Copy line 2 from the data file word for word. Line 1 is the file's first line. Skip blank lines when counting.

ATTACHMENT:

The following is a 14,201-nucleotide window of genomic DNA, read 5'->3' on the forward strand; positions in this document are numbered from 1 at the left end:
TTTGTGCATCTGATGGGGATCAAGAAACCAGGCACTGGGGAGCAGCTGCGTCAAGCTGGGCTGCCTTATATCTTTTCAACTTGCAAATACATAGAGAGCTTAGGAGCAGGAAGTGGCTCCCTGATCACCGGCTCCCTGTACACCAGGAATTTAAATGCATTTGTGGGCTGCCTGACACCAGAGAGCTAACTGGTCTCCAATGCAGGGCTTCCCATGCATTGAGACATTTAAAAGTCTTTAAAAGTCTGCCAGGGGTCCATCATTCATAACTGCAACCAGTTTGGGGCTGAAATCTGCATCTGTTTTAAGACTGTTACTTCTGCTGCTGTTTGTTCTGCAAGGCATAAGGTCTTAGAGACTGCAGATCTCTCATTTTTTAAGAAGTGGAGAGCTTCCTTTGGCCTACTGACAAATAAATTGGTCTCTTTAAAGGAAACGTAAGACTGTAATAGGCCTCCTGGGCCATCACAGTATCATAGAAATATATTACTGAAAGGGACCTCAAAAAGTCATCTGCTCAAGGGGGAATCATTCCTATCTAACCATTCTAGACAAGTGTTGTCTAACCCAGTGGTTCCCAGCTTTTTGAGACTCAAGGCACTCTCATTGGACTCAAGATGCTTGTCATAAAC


TTTGTGCATCTGATGGGGATCAAGAAACCAGGCACTGGGGAGCAGCTGCGTCAAGCTGGGCTGCCTTATATCTTTTCAACTTGCAAATACATAGAGAGCTTAGGAGCAGGAAGTGGCTCCCTGATCACCGGCTCCCTGTACACCAGGAATTTAAATGCATTTGTGGGCTGCCTGACACCAGAGAGCTAACTGGTCTCCAATGCAGGGCTTCCCATGCATTGAGACATTTAAAAGTCTTTAAAAGTCTGCCAGGGGTCCATCATTCATAACTGCAACCAGTTTGGGGCTGAAATCTGCATCTGTTTTAAGACTGTTACTTCTGCTGCTGTTTGTTCTGCAAGGCATAAGGTCTTAGAGACTGCAGATCTCTCATTTTTTAAGAAGTGGAGAGCTTCCTTTGGCCTACTGACAAATAAATTGGTCTCTTTAAAGGAAACGTAAGACTGTAATAGGCCTCCTGGGCCATCACAGTATCATAGAAATATATTACTGAAAGGGACCTCAAAAAGTCATCTGCTCAAGGGGGAATCATTCCTATCTAACCATTCTAGACAAGTGTTGTCTAACCCAGTGGTTCCCAGCTTTTTGAGACTCAAGGCACTCTCATTGGACTCAAGATGCTTGTCATAAAC